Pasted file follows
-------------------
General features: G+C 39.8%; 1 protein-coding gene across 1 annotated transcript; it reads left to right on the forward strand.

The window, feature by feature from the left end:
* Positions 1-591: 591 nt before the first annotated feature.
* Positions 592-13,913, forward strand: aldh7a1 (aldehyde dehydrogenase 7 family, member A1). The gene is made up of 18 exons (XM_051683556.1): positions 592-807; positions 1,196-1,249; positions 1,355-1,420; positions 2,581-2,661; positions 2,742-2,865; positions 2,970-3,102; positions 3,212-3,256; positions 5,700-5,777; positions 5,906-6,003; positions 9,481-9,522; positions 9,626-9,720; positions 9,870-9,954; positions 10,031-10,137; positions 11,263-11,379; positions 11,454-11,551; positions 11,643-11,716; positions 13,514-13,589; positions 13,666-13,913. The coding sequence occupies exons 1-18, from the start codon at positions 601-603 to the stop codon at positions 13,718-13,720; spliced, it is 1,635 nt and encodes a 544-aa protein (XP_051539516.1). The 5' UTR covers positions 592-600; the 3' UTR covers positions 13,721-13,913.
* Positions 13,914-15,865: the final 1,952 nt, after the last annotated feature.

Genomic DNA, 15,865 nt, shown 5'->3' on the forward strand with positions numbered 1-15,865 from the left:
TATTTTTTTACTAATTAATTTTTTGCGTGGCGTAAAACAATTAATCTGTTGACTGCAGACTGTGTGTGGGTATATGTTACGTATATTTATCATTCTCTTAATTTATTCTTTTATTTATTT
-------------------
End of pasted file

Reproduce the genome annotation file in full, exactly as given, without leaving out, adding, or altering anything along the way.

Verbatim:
General features: G+C 39.8%; 1 protein-coding gene across 1 annotated transcript; it reads left to right on the forward strand.

The window, feature by feature from the left end:
* Positions 1-591: 591 nt before the first annotated feature.
* Positions 592-13,913, forward strand: aldh7a1 (aldehyde dehydrogenase 7 family, member A1). The gene is made up of 18 exons (XM_051683556.1): positions 592-807; positions 1,196-1,249; positions 1,355-1,420; positions 2,581-2,661; positions 2,742-2,865; positions 2,970-3,102; positions 3,212-3,256; positions 5,700-5,777; positions 5,906-6,003; positions 9,481-9,522; positions 9,626-9,720; positions 9,870-9,954; positions 10,031-10,137; positions 11,263-11,379; positions 11,454-11,551; positions 11,643-11,716; positions 13,514-13,589; positions 13,666-13,913. The coding sequence occupies exons 1-18, from the start codon at positions 601-603 to the stop codon at positions 13,718-13,720; spliced, it is 1,635 nt and encodes a 544-aa protein (XP_051539516.1). The 5' UTR covers positions 592-600; the 3' UTR covers positions 13,721-13,913.
* Positions 13,914-15,865: the final 1,952 nt, after the last annotated feature.

Genomic DNA, 15,865 nt, shown 5'->3' on the forward strand with positions numbered 1-15,865 from the left:
TATTTTTTTACTAATTAATTTTTTGCGTGGCGTAAAACAATTAATCTGTTGACTGCAGACTGTGTGTGGGTATATGTTACGTATATTTATCATTCTCTTAATTTATTCTTTTATTTATTT